Basilica Has An Open-Door Policy
If ever you seek proof that religion played a strong hand in Canada’s early history, drive about half an hour out of Quebec City, to the stunning Basilica of St Anne de Beaupre. Despite a strong religious background in my upbringing, I heard never heard of St Anne until my guide explained that the saint was the mother of the Virgin Mary and the grandmother of Jesus.
Inside the magnificent basilica is the statue of St Anne (above) carved from a single piece of oak. The gold crown is studded with diamonds, pearls and rubies and the figure is known as the statue of miracles.
I was in Quebec City in late 2005 at the invitation of the Canadian Tourism Commission. Having spent a memorable day in my childhood reading about the city’s rich history, it was a great privilege to be able to spend two days there as I toured the country’s east coast.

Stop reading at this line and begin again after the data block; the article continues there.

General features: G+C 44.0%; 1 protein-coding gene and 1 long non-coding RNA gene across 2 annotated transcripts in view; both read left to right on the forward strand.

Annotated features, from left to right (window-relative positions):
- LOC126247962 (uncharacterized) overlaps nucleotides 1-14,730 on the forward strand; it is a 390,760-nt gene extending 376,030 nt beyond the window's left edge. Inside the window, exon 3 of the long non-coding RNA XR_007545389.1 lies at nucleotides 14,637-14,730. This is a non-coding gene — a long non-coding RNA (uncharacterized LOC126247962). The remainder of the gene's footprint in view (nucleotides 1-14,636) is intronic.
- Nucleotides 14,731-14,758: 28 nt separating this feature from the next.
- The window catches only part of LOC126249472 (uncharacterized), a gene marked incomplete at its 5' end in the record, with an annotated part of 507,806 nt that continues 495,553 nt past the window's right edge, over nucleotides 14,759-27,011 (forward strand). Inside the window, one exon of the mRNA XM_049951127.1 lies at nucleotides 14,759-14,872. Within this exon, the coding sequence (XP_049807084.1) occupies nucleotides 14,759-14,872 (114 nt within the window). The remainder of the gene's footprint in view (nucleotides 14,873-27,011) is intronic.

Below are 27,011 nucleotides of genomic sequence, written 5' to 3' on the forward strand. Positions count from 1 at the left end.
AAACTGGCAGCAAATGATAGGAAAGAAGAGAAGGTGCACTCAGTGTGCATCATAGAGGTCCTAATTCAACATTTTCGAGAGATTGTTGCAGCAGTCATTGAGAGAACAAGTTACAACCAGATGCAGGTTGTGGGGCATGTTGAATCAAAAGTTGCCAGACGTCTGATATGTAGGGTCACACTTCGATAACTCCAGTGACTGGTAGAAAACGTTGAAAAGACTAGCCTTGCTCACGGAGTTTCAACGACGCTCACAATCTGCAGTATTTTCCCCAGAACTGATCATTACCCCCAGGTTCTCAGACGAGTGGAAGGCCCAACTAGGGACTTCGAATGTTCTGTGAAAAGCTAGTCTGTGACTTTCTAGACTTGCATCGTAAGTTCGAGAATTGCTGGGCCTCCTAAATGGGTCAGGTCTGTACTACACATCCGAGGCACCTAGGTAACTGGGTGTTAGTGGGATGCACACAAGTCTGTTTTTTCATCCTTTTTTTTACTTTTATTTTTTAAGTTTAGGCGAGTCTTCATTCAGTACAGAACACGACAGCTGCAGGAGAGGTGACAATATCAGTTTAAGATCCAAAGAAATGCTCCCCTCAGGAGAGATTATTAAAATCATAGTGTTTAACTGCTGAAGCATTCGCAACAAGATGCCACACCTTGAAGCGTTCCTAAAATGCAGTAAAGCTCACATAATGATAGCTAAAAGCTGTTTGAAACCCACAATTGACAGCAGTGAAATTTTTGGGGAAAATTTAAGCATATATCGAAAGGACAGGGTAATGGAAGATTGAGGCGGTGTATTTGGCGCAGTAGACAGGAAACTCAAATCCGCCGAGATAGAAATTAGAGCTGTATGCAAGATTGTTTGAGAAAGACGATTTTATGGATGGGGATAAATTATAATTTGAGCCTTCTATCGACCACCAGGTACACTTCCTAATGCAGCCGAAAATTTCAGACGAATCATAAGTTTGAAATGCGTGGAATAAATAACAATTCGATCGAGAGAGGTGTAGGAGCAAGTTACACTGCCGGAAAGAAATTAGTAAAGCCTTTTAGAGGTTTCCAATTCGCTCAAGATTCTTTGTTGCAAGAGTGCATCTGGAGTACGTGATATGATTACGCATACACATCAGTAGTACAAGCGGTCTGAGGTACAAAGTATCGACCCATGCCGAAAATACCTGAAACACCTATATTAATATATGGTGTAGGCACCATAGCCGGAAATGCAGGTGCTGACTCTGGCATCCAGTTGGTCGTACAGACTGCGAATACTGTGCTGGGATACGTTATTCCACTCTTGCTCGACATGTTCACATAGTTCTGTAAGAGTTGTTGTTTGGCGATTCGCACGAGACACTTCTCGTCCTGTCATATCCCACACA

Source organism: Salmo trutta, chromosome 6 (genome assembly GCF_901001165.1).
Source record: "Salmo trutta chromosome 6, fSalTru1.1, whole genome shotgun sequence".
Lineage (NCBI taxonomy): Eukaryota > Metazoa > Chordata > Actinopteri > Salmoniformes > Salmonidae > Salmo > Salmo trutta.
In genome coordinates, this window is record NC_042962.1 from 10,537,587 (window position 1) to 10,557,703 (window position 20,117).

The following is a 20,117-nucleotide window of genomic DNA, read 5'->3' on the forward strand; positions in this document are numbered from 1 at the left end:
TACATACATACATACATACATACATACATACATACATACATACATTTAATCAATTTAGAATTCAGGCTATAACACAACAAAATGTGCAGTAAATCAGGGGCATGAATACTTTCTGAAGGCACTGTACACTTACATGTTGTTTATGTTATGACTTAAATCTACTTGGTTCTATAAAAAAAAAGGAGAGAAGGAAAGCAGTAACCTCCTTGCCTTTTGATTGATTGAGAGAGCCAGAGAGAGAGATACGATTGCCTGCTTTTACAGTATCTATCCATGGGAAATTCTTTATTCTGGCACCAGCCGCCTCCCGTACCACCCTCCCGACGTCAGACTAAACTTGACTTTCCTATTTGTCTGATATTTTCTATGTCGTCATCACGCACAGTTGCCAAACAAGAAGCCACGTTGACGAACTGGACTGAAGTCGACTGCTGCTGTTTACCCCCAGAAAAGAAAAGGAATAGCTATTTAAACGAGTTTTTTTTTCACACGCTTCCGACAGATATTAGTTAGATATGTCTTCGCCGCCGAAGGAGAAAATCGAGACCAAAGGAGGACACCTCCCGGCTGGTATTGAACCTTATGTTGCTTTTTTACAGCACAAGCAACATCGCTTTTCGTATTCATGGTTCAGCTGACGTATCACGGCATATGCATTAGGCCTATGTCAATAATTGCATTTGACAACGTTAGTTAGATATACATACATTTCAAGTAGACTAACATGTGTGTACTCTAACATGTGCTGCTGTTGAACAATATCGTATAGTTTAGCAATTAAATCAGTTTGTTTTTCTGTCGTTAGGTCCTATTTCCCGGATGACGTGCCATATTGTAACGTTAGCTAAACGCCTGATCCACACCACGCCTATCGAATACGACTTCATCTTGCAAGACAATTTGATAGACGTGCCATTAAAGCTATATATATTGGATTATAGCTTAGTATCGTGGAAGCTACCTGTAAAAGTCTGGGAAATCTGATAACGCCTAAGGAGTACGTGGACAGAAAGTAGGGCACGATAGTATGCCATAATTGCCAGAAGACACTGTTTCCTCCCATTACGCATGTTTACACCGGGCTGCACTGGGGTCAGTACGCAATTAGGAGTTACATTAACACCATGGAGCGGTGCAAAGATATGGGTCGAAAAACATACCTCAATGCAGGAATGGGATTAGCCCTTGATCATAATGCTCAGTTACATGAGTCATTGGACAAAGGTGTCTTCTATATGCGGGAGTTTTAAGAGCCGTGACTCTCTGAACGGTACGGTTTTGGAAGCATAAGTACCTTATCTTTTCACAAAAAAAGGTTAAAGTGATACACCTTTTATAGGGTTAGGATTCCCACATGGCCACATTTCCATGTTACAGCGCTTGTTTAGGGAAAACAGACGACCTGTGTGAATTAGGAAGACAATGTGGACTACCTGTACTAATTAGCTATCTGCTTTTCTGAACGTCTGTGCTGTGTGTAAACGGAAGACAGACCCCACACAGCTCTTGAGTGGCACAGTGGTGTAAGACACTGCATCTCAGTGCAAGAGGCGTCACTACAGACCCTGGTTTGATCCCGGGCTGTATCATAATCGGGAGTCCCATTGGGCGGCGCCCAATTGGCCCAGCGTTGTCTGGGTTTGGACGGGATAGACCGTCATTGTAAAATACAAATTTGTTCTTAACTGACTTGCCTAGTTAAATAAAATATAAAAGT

As I stood in wonderment in the middle of the basilica, I was struck by the realisation that despite the constant stream of pilgrims, there was a reverent, enveloping silence inside the stunning structure.
Acknowledged as the first pilgrimage shrine in North America, the original chapel was built in 1658. Apart from the deep faith and the strong historical links, the modern-day basilica is a must-see, even for those with no appreciation for architecture. I was there on a grey, rainy day, but the 240 stained-glass windows and the huge domed ceiling were a fabulous silent opera in magical light.
Many people tell you about miracles that have taken place on this hallowed ground. At the entrance are wheelchairs, crutches and other medical equipment, left behind by those who came with damaged bodies and souls but fortified with religious belief and who found a miraculous cure.
For earlier posts in this series, check out The Doors Archive.